Religion: Táchira is a Roman Catholic state by history and tradition. Today, about 91 percent of the population is Catholic. The first Mass in the Táchira State was on July 25, 1558 by Chaplain of the Juan Rodríguez Suárez’s expedition, Father Alonso de Andrada Dominican friar, in the valley named ‘Santiago’ (St. James the Greater Valley) now San Cristóbal city. The first church services held were Roman Catholic Masses at ‘Fuerte de Tapias’ or Fort Brick Wall in 1561, first building of San Cristóbal city. The parish of the Cathedral of San Cristóbal, which was organized shortly after the city was founded in 1561, is the oldest Roman Catholic parish in the Táchira State and its Sacramental Registers and Records dating back to the 17th-century (1601). Catholicism has its deepest roots in Táchira State, and it has marked many of the traditions and popular arts, particularly religious paintings and sculptures. The cathedral of Diocese of San Cristóbal/ Dioecesis Sancti Christophori in Venetiola (erected by the Apostolic Constitution Ad munus, AD 1922 and 91 parishes in 2017) is located in the San Cristóbal City, in the Ecclesiastical province of Mérida (Archdiocese of Mérida). Most Rev. Gregorio Jaimes de Pastrana y Bazán (born 1626, Villa de San Cristóbal [now San Cristóbal City]—died 1690, Santa Marta, New Kingdom of Granada [now Colombia], first Tachiran and Venezuelan Roman Catholic Bishop). Other Christian (Orthodoxes and Protestant denominations, several of a fundamentalist character influenced by American evangelicalism and Pentecostalism), major non-Christian religions (Jewish: Ashkenazim and Sephardim).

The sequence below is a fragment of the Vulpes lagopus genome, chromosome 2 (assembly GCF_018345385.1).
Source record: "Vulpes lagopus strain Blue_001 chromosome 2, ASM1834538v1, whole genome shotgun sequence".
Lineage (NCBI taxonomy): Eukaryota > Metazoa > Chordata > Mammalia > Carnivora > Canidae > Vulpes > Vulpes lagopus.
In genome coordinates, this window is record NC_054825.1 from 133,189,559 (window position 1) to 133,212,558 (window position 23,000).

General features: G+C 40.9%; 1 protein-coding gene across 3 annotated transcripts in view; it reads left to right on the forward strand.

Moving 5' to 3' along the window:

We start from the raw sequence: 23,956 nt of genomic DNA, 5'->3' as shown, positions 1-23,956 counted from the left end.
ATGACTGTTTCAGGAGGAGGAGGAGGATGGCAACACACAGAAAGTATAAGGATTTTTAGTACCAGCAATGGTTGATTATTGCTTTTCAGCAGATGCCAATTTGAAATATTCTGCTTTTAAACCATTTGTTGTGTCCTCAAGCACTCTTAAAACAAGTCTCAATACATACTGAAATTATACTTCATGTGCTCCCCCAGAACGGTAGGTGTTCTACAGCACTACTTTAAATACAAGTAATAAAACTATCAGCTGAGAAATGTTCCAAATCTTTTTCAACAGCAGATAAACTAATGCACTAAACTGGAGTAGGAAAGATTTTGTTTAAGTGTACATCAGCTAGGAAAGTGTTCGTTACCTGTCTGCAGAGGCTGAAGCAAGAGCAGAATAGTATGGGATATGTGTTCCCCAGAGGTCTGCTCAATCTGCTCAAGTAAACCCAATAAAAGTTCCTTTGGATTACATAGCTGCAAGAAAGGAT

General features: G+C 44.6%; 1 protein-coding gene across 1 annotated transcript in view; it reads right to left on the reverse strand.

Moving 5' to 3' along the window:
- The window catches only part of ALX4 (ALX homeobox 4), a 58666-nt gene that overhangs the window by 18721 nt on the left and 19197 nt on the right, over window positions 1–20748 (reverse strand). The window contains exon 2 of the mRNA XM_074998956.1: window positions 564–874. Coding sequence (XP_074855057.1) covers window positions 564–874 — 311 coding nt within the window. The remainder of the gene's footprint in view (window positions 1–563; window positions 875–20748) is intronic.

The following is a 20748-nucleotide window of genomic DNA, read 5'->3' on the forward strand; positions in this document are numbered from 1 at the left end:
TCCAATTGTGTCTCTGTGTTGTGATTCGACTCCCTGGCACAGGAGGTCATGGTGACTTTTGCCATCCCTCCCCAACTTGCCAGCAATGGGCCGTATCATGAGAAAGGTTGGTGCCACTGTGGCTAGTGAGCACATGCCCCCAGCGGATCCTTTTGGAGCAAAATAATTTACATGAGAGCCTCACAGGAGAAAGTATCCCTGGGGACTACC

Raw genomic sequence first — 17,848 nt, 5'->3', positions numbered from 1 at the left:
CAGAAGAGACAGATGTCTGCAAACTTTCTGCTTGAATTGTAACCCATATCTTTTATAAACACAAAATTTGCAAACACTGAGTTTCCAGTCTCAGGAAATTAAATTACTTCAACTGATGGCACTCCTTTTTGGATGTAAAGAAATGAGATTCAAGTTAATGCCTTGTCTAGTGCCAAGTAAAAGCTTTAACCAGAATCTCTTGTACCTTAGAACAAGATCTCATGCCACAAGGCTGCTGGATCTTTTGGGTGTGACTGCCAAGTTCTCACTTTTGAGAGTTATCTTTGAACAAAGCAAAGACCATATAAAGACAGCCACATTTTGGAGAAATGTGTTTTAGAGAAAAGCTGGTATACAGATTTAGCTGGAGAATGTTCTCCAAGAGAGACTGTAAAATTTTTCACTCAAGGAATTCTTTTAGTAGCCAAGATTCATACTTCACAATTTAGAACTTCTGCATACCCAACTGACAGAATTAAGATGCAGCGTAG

Iglesia de San Juan Bautista (St. John the Baptist’s Roman Catholic Church), La Ermita Borough, San Cristóbal City. The architects Juan de los Santos Rangel and Jesús Manrique were greatly influenced by the old English cathedrals. Its façade in a prevalent Historicist English Baroque style, and it is crowned with one of the most inspiring and majestic hemispherical domes of the city, situated in front roof, and inspired in the Dôme des Invalides (Paris, France). In the same way, inside, its ribbed vaulting exemplify the English Gothic style. The official opening was held as early as 1856 and detailed work on the church and domes continued until the early 1940s. (Photograph by KPMora, 2008)